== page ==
- Make learning feel less like a chore by building it into daily operations. For example, managers can help their direct reports organize their schedules and tasks so training can happen on the clock. Holding interactive, full-team trainings can also get employees more engaged.
- If possible, try to match the pace of integration/implementation with the pace at which your employees can realistically receive training.
Keep in mind that skills development should also be happening at the individual level. With the recent growth of artificial intelligence (AI) and widespread automation, workers are seeking to create highly specialized roles for themselves to reinforce their value. To that end, people’s unique talents and interests are more powerful than ever before.
Upskilling: A Meaningful Investment in the Workforce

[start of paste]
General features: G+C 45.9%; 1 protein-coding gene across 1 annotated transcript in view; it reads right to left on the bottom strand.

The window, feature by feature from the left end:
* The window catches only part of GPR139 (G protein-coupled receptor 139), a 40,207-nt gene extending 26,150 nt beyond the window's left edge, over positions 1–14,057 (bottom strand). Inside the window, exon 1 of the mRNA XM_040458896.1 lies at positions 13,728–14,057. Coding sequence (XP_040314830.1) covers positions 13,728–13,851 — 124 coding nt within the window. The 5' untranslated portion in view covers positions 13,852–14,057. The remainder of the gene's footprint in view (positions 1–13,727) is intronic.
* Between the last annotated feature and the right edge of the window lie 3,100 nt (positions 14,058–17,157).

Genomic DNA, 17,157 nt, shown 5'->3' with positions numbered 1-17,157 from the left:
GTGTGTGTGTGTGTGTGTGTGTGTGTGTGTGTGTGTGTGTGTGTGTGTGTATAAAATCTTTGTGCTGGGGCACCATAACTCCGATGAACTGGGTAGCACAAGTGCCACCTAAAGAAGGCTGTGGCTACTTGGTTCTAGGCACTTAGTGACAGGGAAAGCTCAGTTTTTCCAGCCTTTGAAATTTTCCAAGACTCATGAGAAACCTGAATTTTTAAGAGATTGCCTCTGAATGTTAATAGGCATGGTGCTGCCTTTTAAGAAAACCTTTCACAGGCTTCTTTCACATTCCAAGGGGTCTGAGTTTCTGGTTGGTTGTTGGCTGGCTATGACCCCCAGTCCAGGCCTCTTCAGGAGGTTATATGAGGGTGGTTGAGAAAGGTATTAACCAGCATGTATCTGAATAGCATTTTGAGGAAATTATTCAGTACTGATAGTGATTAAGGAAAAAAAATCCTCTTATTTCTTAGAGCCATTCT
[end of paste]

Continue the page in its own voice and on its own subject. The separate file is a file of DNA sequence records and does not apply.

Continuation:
Many workers will leave a job because they either don’t see an opportunity for growth, or they aren’t given the opportunity to gain the skills necessary for an upward move. Moreover, if they don’t have the proper skills to meet the evolving demands of the business, they’ll be less effective and less fulfilled in their roles. In short: People aren’t going to work hard if they don’t feel their hard work is leading them anywhere.
Investing in upskilling and reskilling employees is thus instrumental in maintaining a productive and engaged workforce. New skills not only give employees more satisfaction in their jobs, but they also afford increased leverage when asking for raises and can be bridges to higher-paying jobs. Take Amazon’s upskilling program for example, which trains hourly workers in software development and other high-demand skills, allowing them to access higher-paying positions while keeping talent within the company and reducing turnover. Amazon has seen 70,000 employees take advantage of the program.